Make us your home page

Oil slick has candidates sliding away from offshore drilling

TALLAHASSEE — The political rallying cry is no longer drill, baby, drill. It's spill, baby, spill.

Faster than oil slicks spreading on water, Florida's top politicians have spent the past few days jockeying for media attention, performing flyovers of the spill in the Gulf of Mexico and decrying the impact of the calamity on the Sunshine State.

Gov. Charlie Crist, who is running for the U.S. Senate as an independent, severed all ties to his previous statements extolling the virtues of oil drilling as a way to lower gas prices as long as it was done cleanly and safely. On Monday, he declared that any talk of drilling off Florida's coast should "cease and desist."

Republican Attorney General Bill McCollum, running for governor, traveled to Mobile, Ala., on Sunday to meet with other attorneys general to discuss legal steps necessary to lay blame for the massive oil leak.

And Democratic Chief Financial Officer Alex Sink, also running for governor, headed to Pensacola on Monday for a briefing on the oil spill by emergency operations officials and recommendations of ways the state can better respond.

"Those proposals need to be totally off the table forevermore," Sink said of new drilling plans.

She called on the federal government to push BP PLC to create an immediate cash fund for local governments and small businesses and urged businesses to prepare their records to submit damage claims.

All three politicians held separate news conferences before cameras at the state's Emergency Operations Center in Tallahassee to deplore the threat to Florida's tourism industry.

"I've always said as long as it was far enough, clean enough and safe enough that it would be something that I'd be willing to look at," Crist said. "This is not far enough, this is not safe enough, and it sure as heck is not clean enough. I mean, it's not good enough — period. So given that, I think all bets are off."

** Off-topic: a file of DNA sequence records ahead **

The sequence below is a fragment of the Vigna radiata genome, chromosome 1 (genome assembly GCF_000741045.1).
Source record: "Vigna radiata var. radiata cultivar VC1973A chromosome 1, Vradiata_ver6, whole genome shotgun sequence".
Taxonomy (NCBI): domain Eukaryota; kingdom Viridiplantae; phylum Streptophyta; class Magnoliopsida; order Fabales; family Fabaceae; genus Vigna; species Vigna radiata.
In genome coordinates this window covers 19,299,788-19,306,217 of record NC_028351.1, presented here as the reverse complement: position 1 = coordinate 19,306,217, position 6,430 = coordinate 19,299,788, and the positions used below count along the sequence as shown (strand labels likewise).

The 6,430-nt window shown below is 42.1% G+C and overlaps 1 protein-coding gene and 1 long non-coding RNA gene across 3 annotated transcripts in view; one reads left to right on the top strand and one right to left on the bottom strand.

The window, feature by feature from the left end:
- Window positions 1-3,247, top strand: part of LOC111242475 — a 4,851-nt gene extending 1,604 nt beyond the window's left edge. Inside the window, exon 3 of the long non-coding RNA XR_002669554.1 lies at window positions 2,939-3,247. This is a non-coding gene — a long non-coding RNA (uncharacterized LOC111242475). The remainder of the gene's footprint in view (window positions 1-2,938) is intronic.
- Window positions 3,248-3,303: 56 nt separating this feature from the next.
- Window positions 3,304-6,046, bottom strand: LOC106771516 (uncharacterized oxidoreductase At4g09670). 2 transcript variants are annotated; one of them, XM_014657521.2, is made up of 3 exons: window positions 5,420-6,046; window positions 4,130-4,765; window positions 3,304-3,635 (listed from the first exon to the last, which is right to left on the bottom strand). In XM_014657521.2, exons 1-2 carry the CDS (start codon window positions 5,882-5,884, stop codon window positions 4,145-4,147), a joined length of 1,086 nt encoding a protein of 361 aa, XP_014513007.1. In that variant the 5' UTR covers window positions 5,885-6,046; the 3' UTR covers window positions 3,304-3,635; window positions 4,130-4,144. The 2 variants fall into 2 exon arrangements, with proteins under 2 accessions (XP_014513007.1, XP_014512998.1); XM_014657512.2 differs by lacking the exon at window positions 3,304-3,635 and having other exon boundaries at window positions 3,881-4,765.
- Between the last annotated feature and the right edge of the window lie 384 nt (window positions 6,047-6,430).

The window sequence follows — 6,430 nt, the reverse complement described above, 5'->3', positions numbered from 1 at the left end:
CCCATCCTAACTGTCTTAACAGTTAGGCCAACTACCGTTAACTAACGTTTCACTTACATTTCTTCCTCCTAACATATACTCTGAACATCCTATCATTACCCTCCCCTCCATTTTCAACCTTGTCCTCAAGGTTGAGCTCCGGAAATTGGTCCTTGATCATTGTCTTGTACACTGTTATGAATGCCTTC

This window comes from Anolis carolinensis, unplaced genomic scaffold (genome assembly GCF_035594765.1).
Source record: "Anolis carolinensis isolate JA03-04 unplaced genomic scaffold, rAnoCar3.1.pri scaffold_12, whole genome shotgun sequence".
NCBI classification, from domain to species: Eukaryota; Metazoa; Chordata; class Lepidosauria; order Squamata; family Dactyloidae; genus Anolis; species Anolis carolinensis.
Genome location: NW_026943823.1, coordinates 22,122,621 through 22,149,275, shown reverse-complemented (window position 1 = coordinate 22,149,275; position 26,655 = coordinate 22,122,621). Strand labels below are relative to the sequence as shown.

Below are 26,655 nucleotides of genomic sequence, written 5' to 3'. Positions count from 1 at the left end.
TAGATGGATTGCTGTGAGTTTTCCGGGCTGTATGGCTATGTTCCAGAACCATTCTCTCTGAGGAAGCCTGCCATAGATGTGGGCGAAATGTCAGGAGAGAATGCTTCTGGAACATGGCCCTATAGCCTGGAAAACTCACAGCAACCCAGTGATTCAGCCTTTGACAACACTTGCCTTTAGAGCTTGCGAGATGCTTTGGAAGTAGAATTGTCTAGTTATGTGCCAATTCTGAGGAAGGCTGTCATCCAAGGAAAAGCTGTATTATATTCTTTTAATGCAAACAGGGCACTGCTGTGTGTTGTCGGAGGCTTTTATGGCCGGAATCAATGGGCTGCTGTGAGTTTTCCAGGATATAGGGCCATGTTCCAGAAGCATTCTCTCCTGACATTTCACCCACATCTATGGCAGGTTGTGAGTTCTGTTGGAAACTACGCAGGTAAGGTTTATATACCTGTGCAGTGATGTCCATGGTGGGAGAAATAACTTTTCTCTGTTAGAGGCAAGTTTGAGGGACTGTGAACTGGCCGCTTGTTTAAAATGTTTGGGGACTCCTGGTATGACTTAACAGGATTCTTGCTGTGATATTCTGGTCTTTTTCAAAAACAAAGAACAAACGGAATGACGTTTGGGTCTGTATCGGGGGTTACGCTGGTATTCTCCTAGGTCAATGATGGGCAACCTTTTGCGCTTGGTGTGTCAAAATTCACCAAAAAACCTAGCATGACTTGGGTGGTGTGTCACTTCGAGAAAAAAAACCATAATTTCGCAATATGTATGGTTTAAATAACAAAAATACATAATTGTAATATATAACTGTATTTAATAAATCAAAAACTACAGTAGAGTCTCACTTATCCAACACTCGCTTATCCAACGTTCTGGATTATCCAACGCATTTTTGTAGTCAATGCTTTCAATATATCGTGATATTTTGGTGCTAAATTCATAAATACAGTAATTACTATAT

That's a far cry from a 2008 statement he made while campaigning to be the Republican running mate for presidential candidate John McCain. Then, Crist said he'd support oil drilling if it could be done safely and "if that could, in fact, help us to lower the price of gas at the pump, then we need to study it."

At the federal level, too, politicians jumped into the issue.

U.S. Sen. George LeMieux, who has disagreed with the governor's support of oil drilling, joined the U.S. Coast Guard for briefings in Mobile and then flew over the spill.

"I cannot overstate the need for urgency and priority in capping the well," he said.

U.S. Rep. Kathy Castor, D-Tampa, said she was disappointed she didn't get the entire Florida congressional delegation to sign a letter to President Barack Obama opposing oil drilling in the wake of the crisis.

In Tallahassee, Democratic candidate for agriculture commissioner Scott Maddox used the issue to take aim at his opponent, Republican U.S. Rep. Adam Putnam.

"I think it's astounding that four days after the explosion, Adam Putnam was reaffirming his position in favor of offshore and near-shore oil drilling," Maddox said, asking all candidates for the Florida Cabinet to sign a pledge to oppose oil drilling off the coast.

Putnam, who had previously said he was "generally supportive of opening those areas'' to drilling, responded by saying he is "deeply concerned about the economic and ecological damage'' and accused Maddox of "complete ignorance of the issues in this race."

The political statements are bittersweet, environmentalists say.

"Everything the (environmental) advocates warned about is happening," said Susan Glickman of the Southern Alliance for Clean Energy.